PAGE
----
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racter of the divine being, and on the benefits which we daily receive from his hands; that we, more especially, reflect
his universal presence, and providence ; till every object, and every occurrence shall introduce the idea of God, as our creator, preserver, benefactor, moral governor, and judge. In this case a regard to him cannot fail habitually to influence our dispositions and conduct, so as to prove the strongest preservative against all vice and wickedness.
7. Prayer must be joined to meditation. We must frequently address ourselves to God, expressing our veneration for his character, our gratitude for his favours to us, our humiliation for our offences, our devotedness to his will, our refignation to his providence, and also our desire of any thing that he knows to be really good for us. This kind of intercourse with the deity tends greatly to strengthen every proper disposition of mind towards hiin. Przyer is the univerfal dictate of nature, not fophisticated by the refinements of philoso
phy; and, in fact, has been the practice of all mankind.
Besides, though God be so great though he knows all our wants, and is at all times disposed to grant us every proper blessing; yet he who made us, so as that we cannot help having recourse to him as our father, benefactor, and protector, in the fame manner as we have recourse to our superiors and benefactors on earth, will no doubt approve, encourage, and condescend to that manner of behaviour and address to him, which the fame dispositions and circumstances necessarily prompt us to with respect to one another. We may afsure ourfelves, therefore, that the divine being will realife our natural conceptions of him, and reward his humble worshippers. Since we cannot rise to him, and conceive of him in a manner that is strictly agreeable to his nature, and since our intercourse with him is neceffary to our virtue and happiness, he will certainly condescend to us; so that we may depend upon finding him to be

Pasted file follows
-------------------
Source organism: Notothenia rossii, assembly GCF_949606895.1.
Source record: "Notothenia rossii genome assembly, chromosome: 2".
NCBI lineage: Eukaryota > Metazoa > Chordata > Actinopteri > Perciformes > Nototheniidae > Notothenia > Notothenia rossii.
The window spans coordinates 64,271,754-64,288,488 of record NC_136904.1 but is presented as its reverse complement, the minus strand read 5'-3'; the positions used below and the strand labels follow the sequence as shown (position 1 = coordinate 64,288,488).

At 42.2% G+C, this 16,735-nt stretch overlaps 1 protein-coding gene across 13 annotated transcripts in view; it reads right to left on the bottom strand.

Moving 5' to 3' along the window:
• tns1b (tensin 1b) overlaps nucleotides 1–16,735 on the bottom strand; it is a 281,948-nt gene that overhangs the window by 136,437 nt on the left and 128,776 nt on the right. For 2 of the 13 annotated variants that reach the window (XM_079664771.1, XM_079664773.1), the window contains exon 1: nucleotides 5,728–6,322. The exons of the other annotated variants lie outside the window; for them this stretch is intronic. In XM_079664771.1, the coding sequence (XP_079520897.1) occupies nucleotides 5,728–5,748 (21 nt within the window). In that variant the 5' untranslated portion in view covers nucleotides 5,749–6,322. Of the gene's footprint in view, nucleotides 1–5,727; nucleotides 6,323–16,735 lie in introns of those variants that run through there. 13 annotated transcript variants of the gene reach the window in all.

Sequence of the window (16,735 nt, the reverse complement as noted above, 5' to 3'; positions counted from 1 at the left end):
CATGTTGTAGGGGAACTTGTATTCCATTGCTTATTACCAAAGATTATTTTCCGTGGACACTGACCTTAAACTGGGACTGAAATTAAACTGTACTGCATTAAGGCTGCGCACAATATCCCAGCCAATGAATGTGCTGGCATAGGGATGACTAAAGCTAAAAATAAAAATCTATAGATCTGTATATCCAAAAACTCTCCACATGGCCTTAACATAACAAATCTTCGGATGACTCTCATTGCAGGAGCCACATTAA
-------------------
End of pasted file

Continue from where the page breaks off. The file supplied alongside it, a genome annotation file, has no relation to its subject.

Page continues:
what the best of his creatures hope, and expect concerning him.
It will not therefore be the same thing, whether we apply to him for the good things we stand in need of, or not. Do not the wisest and best of parents act in the same manner towards their children? It has been the source of great error, and rash judgment concerning the ways of God, to confine ourselves to the consideration of what God is in himself, and not to confider what it even becomes his wisdom and goodness, both to represent himself, and actually to be, with respect to his imperfeet
Besides, if good difpofitions be regarded as the only object and end of be considered, that an address to God for what we want is a test of good dispositions, as well as a means of improving them, supposing it be known to be the will of God, that we should pray to him. But it must be acknowledged that, without revelation, or some express intimation of the will of God, in this respect, the reasonableness and obligation of prayer is not so clearly, though sufficiently evident.
prayer, it should
In fact, there are similar reasons for asking favours of God, as for thanking him for the favours we have received ; since it may
be said, that if we be truly grateful, it is quite unnecessary to tell the divine being that we are so; and thus all intercourse with God by words must be cut off. But certainly there can be no real impropriety in expressing by words whatever is the language of the heart; and it can only be an unreasonable and dangerous refinement to distinguish, in this case, between love, gratitude, desire, or any other disposition of mind.
Of the future expectations of mankind.
AVING endeavoured to investigate
the rules of human principles of natural reason, I fall proceed to ascertain, from the same principles, what we have to expect in consequence of our observance, or neglect of them.
The natural rewards of virtue, and the punishments of vice, in this life, have been already mentioned occasionally. I, therefore, propose, in this section, to consider the evidence with which nature furnishes us concerning a future life, impartially stating both its strength and its weakness,
1. The argument that, in general, has the most weight with the wise and good, in fa